Whoa I really needed that. I’ve been trying to figure out what disease was causes me problems and I just learned it was both my PID and Addison’s. It was mentioned my Grace period might just be over but I’m going to keep singing the song, Amazing Grace because I am realizing the fight starts in the mind and moves to the soul.

  • Crystal

    Thank you, that is how I’ve been feeling lately. Still trying to figure out how to battle morning sickness the newest front. Today is a loosing battle on all fronts.

  • michelle

    Wow I can so relate! I just had the surgery for my endometriosis. They had to take my ovary and my appendix. The dr said it was all over the place even in my bladder! My fibro has been horrendous lately but I think its cause Im not really sleeping well…… ((((hugz))) to all!! 🙂

  • Beautifully written. Keep fighting the good fight!

  • Rene

    Absolutely loved this! Being chronically ill is a war! And one that few people understand, especially when they think that you look “just great”. I always think to myself that if people really knew what was going on inside of me they would run in horror. I think I’ve even told people that it feels like a war going on, where I feel like my body is eating itself alive, and I have to sit and watch with my eyes open…tied to a chair. It’s a terrifying thing we go through, but that we’re able to still to push through is a testament to the hidden mental, because it’s definitely not physical, strength we’re given when ill.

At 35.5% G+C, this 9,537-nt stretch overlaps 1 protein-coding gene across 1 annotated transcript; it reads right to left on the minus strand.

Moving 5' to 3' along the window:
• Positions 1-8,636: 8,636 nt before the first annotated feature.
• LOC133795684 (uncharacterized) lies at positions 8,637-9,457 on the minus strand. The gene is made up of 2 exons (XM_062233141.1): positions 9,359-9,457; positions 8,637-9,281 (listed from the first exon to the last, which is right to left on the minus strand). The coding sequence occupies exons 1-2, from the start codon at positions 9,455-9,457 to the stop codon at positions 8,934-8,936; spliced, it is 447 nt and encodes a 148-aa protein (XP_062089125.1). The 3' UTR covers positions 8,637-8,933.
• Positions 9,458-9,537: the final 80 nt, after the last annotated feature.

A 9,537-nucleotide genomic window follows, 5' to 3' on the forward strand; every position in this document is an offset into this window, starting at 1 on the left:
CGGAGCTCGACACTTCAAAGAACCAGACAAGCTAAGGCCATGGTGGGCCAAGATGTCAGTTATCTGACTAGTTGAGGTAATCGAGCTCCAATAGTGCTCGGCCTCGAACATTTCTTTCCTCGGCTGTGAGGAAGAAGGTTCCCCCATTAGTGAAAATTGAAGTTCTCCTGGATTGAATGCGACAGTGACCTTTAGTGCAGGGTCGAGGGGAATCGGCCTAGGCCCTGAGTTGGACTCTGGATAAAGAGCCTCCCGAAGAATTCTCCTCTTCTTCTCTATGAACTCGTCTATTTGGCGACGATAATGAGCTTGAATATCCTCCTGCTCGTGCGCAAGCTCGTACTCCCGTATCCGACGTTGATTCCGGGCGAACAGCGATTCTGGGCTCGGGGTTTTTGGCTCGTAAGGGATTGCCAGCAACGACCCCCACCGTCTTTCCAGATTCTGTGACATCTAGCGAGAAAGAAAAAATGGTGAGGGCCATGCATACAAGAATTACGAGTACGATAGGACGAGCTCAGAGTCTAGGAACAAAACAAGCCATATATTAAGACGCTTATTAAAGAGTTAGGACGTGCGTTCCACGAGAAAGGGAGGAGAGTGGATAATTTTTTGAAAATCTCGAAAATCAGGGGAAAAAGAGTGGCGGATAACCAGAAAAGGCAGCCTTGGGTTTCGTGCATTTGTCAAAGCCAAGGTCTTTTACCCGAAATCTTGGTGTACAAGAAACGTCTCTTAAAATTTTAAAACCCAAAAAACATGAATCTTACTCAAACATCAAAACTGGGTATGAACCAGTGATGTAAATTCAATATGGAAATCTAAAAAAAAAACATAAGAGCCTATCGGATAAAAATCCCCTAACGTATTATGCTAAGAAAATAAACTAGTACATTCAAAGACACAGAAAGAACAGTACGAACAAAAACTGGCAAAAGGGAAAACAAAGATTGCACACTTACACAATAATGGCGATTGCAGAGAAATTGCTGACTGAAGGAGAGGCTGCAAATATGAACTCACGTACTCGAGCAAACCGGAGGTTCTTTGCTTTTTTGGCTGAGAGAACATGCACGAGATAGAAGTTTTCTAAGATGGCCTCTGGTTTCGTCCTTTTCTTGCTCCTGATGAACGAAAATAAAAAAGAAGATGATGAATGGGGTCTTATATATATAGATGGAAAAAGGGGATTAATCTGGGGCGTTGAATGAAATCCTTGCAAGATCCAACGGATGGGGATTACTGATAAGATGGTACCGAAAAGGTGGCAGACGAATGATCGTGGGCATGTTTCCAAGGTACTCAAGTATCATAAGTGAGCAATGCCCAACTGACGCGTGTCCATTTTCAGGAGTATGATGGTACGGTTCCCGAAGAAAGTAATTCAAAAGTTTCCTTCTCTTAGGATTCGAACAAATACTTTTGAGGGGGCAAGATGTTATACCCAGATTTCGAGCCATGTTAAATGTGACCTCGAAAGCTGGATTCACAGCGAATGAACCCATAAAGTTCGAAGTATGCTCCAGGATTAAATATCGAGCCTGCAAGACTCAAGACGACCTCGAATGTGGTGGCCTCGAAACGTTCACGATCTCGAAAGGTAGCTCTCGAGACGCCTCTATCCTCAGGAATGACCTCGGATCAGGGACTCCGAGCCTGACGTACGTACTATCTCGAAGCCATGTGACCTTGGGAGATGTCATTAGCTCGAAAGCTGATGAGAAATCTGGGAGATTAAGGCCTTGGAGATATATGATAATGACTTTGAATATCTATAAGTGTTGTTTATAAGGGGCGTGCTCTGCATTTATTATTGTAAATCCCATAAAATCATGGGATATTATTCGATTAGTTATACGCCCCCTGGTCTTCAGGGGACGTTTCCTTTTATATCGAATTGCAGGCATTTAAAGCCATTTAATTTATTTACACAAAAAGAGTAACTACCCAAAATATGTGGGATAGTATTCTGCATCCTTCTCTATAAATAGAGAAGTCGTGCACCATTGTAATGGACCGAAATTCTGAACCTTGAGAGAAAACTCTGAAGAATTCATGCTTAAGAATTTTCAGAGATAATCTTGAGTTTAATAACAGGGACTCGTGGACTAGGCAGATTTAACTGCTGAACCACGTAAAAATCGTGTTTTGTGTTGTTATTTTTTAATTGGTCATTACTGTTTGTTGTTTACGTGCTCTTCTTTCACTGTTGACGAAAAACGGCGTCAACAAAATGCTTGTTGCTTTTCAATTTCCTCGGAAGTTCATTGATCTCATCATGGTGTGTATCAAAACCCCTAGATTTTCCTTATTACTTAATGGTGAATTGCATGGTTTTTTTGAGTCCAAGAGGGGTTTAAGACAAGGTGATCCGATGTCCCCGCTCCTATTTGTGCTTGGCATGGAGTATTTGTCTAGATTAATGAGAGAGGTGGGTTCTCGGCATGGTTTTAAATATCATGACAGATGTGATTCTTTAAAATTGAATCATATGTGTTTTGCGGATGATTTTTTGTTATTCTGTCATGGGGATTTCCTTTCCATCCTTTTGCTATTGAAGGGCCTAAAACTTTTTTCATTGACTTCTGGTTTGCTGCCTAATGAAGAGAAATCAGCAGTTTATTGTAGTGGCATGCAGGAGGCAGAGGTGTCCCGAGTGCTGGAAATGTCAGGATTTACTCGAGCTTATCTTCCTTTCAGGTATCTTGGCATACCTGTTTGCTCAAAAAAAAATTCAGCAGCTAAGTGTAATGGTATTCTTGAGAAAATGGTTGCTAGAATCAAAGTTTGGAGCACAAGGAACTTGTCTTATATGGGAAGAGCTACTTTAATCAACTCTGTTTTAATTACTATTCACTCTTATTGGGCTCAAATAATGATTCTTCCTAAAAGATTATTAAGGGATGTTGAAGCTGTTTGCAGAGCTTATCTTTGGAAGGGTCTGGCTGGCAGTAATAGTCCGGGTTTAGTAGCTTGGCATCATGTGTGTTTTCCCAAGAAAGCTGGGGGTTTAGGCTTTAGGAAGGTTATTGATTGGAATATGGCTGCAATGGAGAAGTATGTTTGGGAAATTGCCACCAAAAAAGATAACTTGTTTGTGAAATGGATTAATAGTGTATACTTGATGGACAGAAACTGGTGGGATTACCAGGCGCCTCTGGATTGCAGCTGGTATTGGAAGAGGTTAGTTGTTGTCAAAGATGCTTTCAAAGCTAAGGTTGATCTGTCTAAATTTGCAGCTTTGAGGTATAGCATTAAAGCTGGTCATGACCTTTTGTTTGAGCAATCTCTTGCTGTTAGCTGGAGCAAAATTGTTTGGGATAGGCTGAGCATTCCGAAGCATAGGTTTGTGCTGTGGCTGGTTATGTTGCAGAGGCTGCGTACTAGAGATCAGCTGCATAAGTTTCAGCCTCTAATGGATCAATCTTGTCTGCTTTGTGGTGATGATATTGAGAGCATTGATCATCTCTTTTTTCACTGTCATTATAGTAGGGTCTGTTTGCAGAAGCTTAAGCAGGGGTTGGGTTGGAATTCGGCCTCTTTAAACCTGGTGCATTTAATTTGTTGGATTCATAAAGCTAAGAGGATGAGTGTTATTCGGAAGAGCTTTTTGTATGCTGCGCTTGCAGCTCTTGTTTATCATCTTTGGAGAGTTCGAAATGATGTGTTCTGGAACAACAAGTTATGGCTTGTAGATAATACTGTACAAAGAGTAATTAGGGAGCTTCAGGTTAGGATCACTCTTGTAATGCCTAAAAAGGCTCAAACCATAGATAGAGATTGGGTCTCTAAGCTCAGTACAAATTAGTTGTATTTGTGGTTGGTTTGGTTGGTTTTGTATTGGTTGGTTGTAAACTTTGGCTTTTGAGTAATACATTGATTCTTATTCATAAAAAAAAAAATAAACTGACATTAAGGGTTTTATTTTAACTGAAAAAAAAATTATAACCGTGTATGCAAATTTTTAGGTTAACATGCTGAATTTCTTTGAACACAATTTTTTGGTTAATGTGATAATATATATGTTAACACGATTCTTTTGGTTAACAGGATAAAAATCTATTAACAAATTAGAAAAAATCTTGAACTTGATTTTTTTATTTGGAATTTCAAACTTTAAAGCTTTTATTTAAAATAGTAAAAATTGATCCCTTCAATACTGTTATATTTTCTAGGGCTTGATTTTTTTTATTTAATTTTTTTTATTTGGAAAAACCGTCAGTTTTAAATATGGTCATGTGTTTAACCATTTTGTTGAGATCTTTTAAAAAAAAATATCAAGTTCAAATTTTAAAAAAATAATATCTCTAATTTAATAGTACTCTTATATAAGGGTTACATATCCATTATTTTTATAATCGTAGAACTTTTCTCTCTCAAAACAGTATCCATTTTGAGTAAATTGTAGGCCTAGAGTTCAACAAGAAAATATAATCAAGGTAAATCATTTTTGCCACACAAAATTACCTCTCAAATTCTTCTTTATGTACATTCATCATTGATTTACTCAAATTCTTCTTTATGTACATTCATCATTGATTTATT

Thanks again for the post! I’m right there with you in the fight!!

  • I never thought about it this way. I have multiple, overlapping auto-immune dx’s (or wastebasket dx’s as one doctor so rudely put it 18 years ago) and have been spending my energy just trying to out-run all of them. It hasn’t been very effective. I need to print this and re-group my forces. Thanks…

  • natty

    Mine’s a 3 sided war at the moment. I hadn’t realised I was neglecting one while trying to battle the other two. I shall pay more attention from now on! I really don’t want a flare because I’ve ignored the signs!
    Thanks for understanding

  • isabelle janicaud

    thankyou…im in that place right now and well,you know what its like when people actually really KNOW know what you are experiencing

  • Ashley Morgan

    Wonderful! I love the imagery you used!